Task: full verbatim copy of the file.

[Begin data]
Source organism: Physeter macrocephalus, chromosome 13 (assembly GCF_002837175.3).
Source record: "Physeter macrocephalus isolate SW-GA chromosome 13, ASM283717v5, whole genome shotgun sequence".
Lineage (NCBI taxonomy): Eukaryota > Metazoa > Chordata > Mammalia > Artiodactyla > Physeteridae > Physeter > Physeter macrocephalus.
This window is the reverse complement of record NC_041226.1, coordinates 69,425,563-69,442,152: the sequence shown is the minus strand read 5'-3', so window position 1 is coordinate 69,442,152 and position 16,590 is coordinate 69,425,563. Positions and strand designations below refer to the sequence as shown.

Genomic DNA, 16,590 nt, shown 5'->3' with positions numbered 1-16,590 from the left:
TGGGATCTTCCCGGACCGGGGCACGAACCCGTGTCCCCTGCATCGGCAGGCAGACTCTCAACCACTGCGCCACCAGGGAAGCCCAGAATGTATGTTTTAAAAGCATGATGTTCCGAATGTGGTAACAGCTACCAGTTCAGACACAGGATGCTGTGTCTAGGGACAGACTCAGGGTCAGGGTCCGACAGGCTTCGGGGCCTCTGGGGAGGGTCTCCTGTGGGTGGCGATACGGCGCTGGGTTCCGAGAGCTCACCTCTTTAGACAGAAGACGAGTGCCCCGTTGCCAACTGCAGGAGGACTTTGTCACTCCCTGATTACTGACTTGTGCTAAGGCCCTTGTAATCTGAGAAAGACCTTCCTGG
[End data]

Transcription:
Source organism: Physeter macrocephalus, chromosome 13 (assembly GCF_002837175.3).
Source record: "Physeter macrocephalus isolate SW-GA chromosome 13, ASM283717v5, whole genome shotgun sequence".
Lineage (NCBI taxonomy): Eukaryota > Metazoa > Chordata > Mammalia > Artiodactyla > Physeteridae > Physeter > Physeter macrocephalus.
This window is the reverse complement of record NC_041226.1, coordinates 69,425,563-69,442,152: the sequence shown is the minus strand read 5'-3', so window position 1 is coordinate 69,442,152 and position 16,590 is coordinate 69,425,563. Positions and strand designations below refer to the sequence as shown.

Genomic DNA, 16,590 nt, shown 5'->3' with positions numbered 1-16,590 from the left:
TGGGATCTTCCCGGACCGGGGCACGAACCCGTGTCCCCTGCATCGGCAGGCAGACTCTCAACCACTGCGCCACCAGGGAAGCCCAGAATGTATGTTTTAAAAGCATGATGTTCCGAATGTGGTAACAGCTACCAGTTCAGACACAGGATGCTGTGTCTAGGGACAGACTCAGGGTCAGGGTCCGACAGGCTTCGGGGCCTCTGGGGAGGGTCTCCTGTGGGTGGCGATACGGCGCTGGGTTCCGAGAGCTCACCTCTTTAGACAGAAGACGAGTGCCCCGTTGCCAACTGCAGGAGGACTTTGTCACTCCCTGATTACTGACTTGTGCTAAGGCCCTTGTAATCTGAGAAAGACCTTCCTGG